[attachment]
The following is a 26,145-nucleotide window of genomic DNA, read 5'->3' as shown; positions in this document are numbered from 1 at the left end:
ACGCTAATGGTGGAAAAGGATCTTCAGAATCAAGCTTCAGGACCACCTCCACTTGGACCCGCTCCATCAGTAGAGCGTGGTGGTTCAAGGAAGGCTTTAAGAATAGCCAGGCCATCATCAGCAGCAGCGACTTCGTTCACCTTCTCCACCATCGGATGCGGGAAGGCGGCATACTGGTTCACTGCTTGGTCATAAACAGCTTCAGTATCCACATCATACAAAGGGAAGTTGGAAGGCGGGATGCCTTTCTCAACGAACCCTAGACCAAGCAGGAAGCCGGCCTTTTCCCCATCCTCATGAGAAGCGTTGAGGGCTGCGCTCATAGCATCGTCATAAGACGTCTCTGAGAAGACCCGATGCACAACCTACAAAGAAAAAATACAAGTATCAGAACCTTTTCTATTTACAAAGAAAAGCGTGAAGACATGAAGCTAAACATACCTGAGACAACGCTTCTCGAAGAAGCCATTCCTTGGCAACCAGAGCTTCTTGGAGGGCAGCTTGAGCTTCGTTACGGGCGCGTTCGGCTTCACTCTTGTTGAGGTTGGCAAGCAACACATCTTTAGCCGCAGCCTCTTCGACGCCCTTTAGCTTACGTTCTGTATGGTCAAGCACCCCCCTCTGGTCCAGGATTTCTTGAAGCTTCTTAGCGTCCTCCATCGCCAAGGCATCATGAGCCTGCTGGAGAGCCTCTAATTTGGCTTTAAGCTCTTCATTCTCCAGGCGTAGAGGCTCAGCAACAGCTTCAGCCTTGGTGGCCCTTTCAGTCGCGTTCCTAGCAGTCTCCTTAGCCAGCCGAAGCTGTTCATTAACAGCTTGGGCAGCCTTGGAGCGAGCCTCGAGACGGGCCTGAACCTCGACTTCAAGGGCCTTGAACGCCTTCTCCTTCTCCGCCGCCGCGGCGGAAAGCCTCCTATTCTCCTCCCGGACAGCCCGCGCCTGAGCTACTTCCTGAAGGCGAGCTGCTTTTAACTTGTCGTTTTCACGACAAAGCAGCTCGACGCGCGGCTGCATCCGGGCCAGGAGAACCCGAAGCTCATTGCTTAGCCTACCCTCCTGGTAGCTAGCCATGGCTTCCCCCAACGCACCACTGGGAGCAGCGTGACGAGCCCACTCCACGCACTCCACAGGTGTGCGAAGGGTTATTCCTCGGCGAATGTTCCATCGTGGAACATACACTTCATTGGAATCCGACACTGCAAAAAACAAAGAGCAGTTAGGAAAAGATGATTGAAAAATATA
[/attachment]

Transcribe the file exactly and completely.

The following is a 26,145-nucleotide window of genomic DNA, read 5'->3' as shown; positions in this document are numbered from 1 at the left end:
ACGCTAATGGTGGAAAAGGATCTTCAGAATCAAGCTTCAGGACCACCTCCACTTGGACCCGCTCCATCAGTAGAGCGTGGTGGTTCAAGGAAGGCTTTAAGAATAGCCAGGCCATCATCAGCAGCAGCGACTTCGTTCACCTTCTCCACCATCGGATGCGGGAAGGCGGCATACTGGTTCACTGCTTGGTCATAAACAGCTTCAGTATCCACATCATACAAAGGGAAGTTGGAAGGCGGGATGCCTTTCTCAACGAACCCTAGACCAAGCAGGAAGCCGGCCTTTTCCCCATCCTCATGAGAAGCGTTGAGGGCTGCGCTCATAGCATCGTCATAAGACGTCTCTGAGAAGACCCGATGCACAACCTACAAAGAAAAAATACAAGTATCAGAACCTTTTCTATTTACAAAGAAAAGCGTGAAGACATGAAGCTAAACATACCTGAGACAACGCTTCTCGAAGAAGCCATTCCTTGGCAACCAGAGCTTCTTGGAGGGCAGCTTGAGCTTCGTTACGGGCGCGTTCGGCTTCACTCTTGTTGAGGTTGGCAAGCAACACATCTTTAGCCGCAGCCTCTTCGACGCCCTTTAGCTTACGTTCTGTATGGTCAAGCACCCCCCTCTGGTCCAGGATTTCTTGAAGCTTCTTAGCGTCCTCCATCGCCAAGGCATCATGAGCCTGCTGGAGAGCCTCTAATTTGGCTTTAAGCTCTTCATTCTCCAGGCGTAGAGGCTCAGCAACAGCTTCAGCCTTGGTGGCCCTTTCAGTCGCGTTCCTAGCAGTCTCCTTAGCCAGCCGAAGCTGTTCATTAACAGCTTGGGCAGCCTTGGAGCGAGCCTCGAGACGGGCCTGAACCTCGACTTCAAGGGCCTTGAACGCCTTCTCCTTCTCCGCCGCCGCGGCGGAAAGCCTCCTATTCTCCTCCCGGACAGCCCGCGCCTGAGCTACTTCCTGAAGGCGAGCTGCTTTTAACTTGTCGTTTTCACGACAAAGCAGCTCGACGCGCGGCTGCATCCGGGCCAGGAGAACCCGAAGCTCATTGCTTAGCCTACCCTCCTGGTAGCTAGCCATGGCTTCCCCCAACGCACCACTGGGAGCAGCGTGACGAGCCCACTCCACGCACTCCACAGGTGTGCGAAGGGTTATTCCTCGGCGAATGTTCCATCGTGGAACATACACTTCATTGGAATCCGACACTGCAAAAAACAAAGAGCAGTTAGGAAAAGATGATTGAAAAATATA